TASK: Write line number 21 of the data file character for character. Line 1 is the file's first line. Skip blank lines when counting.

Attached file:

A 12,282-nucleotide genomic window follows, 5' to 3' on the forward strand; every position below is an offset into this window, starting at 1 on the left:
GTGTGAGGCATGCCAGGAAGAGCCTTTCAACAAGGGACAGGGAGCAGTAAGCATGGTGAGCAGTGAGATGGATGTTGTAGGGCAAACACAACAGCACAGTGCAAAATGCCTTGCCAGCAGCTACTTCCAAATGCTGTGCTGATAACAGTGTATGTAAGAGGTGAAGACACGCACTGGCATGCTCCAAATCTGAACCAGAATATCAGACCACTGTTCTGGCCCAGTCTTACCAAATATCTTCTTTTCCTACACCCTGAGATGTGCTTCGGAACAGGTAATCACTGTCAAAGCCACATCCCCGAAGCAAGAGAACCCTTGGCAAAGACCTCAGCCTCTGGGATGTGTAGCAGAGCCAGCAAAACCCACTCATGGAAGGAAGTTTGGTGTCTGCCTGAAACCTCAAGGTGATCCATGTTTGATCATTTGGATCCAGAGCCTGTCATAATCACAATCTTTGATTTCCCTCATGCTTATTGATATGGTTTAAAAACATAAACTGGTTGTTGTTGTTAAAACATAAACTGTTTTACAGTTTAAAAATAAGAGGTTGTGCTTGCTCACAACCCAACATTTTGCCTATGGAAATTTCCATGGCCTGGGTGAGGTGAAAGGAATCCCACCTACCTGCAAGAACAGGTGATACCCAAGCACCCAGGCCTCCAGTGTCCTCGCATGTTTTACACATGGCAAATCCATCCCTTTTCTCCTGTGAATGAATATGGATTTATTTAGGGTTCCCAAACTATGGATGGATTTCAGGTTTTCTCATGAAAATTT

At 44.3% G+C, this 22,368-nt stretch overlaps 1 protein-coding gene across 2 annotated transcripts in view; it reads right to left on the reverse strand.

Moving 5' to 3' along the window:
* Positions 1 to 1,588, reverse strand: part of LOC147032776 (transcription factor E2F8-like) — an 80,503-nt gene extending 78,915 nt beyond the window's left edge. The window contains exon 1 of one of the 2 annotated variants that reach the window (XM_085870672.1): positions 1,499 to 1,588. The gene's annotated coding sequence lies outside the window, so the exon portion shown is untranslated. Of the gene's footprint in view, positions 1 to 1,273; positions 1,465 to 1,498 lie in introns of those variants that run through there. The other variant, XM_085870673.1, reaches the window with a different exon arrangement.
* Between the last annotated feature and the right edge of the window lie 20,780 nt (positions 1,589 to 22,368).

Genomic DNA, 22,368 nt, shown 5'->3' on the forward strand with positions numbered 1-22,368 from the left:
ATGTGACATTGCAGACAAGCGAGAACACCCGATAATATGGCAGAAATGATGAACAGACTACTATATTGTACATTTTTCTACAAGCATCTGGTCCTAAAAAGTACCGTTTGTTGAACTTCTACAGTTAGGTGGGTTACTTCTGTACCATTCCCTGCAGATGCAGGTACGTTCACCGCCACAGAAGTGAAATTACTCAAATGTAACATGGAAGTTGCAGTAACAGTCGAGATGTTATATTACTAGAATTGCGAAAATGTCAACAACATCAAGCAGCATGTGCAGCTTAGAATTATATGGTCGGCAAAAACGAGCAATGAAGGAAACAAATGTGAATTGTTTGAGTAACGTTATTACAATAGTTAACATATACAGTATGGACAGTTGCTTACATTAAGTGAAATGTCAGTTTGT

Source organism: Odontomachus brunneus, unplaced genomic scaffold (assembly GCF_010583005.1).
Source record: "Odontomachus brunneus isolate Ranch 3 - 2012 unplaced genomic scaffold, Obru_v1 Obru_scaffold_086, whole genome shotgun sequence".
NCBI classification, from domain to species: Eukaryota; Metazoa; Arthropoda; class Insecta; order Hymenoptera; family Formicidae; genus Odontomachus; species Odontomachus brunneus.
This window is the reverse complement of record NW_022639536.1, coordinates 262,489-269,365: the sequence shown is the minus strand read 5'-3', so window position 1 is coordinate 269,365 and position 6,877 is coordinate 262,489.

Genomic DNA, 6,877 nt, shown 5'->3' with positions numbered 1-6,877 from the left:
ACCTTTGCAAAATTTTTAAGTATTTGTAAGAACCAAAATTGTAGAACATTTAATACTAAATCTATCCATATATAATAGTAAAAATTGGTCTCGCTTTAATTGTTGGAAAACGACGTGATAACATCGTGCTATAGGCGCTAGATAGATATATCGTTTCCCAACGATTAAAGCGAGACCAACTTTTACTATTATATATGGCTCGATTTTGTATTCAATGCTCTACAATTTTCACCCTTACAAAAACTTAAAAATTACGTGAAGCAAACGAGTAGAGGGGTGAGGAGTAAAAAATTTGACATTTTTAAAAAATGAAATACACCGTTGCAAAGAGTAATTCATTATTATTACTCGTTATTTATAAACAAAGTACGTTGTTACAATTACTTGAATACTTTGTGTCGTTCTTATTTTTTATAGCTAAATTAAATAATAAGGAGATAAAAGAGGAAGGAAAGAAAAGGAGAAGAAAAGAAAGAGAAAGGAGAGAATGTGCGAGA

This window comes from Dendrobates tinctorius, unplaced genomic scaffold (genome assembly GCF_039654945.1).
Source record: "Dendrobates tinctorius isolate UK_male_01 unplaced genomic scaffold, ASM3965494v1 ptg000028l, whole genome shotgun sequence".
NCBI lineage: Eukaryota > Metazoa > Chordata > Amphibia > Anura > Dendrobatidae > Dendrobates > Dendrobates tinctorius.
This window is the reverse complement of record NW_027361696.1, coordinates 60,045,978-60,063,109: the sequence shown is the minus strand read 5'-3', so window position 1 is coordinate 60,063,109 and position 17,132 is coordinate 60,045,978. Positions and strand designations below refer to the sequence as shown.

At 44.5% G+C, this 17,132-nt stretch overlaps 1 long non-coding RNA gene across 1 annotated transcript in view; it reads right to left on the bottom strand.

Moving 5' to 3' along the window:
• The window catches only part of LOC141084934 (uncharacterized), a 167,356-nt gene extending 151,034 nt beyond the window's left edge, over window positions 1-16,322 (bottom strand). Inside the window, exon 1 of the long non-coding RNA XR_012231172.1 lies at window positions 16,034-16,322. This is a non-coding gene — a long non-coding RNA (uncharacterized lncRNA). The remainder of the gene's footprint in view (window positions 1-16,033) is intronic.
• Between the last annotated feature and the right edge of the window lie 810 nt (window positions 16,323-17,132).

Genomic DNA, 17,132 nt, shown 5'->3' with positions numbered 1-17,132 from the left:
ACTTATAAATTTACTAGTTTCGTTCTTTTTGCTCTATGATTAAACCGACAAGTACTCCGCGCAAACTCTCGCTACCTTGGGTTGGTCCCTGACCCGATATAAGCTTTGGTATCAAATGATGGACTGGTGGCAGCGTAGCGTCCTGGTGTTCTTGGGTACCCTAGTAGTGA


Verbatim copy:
• The window catches only part of LOC141084934 (uncharacterized), a 167,356-nt gene extending 151,034 nt beyond the window's left edge, over window positions 1-16,322 (bottom strand). Inside the window, exon 1 of the long non-coding RNA XR_012231172.1 lies at window positions 16,034-16,322. This is a non-coding gene — a long non-coding RNA (uncharacterized lncRNA). The remainder of the gene's footprint in view (window positions 1-16,033) is intronic.